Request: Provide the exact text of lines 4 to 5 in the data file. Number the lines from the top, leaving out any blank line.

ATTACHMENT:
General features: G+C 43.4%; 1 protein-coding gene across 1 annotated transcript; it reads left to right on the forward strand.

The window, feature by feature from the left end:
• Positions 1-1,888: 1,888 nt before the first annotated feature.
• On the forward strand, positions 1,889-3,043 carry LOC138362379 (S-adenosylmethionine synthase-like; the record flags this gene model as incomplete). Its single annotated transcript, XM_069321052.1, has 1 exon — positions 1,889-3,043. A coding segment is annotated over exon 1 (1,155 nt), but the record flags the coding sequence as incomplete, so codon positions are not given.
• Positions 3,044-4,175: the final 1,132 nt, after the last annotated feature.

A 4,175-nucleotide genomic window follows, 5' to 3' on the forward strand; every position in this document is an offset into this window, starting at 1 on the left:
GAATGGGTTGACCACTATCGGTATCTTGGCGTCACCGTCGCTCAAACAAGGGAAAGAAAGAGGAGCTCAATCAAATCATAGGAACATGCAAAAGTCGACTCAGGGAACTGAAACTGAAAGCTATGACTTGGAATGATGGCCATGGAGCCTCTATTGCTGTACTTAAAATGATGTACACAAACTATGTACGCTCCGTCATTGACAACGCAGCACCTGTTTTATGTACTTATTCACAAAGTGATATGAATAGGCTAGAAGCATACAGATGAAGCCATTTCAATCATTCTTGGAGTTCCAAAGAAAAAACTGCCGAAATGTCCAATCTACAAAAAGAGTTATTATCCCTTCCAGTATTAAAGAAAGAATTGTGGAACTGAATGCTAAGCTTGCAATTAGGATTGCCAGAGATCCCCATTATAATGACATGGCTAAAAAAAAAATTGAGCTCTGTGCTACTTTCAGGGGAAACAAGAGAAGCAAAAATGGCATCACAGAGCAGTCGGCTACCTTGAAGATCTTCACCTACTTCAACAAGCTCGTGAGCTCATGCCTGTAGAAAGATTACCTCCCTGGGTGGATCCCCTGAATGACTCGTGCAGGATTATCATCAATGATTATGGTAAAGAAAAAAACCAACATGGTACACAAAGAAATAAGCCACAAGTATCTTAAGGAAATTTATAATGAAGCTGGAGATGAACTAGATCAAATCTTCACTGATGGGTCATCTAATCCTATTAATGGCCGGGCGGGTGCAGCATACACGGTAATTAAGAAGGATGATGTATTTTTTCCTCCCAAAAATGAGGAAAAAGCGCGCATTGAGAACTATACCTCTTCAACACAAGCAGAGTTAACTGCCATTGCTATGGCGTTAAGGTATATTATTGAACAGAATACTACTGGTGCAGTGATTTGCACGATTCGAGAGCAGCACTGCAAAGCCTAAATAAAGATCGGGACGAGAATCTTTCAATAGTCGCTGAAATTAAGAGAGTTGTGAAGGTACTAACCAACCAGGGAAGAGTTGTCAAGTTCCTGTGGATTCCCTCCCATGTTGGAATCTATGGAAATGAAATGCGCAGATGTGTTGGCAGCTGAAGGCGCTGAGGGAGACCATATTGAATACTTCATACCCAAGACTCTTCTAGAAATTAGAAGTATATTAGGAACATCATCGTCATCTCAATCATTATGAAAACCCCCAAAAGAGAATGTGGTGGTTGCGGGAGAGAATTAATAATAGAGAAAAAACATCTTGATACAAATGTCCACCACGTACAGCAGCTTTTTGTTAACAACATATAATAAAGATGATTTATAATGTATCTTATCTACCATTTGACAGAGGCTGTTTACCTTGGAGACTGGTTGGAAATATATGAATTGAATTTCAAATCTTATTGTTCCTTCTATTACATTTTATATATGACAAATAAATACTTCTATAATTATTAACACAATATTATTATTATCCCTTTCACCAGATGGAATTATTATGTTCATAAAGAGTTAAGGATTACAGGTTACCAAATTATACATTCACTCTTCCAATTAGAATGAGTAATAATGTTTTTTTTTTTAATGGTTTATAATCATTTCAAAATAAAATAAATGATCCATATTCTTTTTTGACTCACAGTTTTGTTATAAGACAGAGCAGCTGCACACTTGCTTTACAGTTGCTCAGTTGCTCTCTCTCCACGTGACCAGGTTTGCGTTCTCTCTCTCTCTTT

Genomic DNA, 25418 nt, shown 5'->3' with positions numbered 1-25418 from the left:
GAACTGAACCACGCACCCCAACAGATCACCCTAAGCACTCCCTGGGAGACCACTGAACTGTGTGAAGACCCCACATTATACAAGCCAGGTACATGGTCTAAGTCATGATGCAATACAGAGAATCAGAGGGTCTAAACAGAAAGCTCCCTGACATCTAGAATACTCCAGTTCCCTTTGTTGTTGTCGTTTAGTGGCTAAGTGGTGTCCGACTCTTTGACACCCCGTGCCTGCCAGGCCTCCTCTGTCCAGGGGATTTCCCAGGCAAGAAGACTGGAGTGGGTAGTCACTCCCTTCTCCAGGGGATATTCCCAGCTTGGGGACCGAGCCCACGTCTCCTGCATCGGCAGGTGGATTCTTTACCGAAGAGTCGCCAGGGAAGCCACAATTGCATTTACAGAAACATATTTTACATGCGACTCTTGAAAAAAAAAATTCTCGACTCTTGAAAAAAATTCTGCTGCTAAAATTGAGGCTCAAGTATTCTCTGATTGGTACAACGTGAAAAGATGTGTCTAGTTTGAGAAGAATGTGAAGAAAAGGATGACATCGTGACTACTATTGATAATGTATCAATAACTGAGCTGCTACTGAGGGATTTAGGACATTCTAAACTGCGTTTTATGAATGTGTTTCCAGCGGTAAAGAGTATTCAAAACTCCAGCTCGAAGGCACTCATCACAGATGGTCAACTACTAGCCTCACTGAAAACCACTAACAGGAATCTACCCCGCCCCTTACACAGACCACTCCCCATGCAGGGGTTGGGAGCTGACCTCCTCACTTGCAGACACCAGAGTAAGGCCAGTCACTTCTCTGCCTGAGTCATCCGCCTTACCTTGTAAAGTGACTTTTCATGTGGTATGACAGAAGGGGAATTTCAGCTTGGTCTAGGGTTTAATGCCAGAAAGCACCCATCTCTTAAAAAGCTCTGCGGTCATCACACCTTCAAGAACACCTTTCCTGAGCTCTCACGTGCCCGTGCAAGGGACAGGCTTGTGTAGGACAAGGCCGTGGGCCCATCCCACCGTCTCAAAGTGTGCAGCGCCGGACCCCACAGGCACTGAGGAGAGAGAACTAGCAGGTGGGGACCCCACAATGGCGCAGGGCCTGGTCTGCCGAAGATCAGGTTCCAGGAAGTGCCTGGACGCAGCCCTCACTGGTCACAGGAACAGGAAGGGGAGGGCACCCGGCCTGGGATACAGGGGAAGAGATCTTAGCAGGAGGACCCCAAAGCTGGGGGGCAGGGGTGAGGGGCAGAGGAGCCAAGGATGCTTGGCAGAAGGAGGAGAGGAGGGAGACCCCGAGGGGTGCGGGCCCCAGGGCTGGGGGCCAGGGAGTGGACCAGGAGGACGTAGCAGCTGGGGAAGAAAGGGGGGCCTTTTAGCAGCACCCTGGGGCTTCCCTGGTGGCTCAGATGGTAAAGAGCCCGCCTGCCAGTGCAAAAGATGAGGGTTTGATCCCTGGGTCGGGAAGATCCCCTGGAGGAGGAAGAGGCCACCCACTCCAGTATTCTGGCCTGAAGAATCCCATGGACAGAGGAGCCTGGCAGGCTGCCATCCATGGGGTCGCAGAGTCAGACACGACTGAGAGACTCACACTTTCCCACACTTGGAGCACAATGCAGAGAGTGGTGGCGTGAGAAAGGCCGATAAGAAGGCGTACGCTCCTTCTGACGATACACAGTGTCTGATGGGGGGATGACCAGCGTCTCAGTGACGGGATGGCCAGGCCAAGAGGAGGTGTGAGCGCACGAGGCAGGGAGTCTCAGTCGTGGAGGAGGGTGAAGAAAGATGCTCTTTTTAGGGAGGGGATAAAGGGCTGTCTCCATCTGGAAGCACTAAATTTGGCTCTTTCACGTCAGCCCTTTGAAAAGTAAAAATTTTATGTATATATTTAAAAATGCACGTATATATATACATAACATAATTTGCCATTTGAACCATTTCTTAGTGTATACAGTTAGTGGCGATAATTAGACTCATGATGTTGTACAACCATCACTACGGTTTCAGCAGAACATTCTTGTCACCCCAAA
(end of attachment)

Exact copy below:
• On the forward strand, positions 1,889-3,043 carry LOC138362379 (S-adenosylmethionine synthase-like; the record flags this gene model as incomplete). Its single annotated transcript, XM_069321052.1, has 1 exon — positions 1,889-3,043. A coding segment is annotated over exon 1 (1,155 nt), but the record flags the coding sequence as incomplete, so codon positions are not given.
• Positions 3,044-4,175: the final 1,132 nt, after the last annotated feature.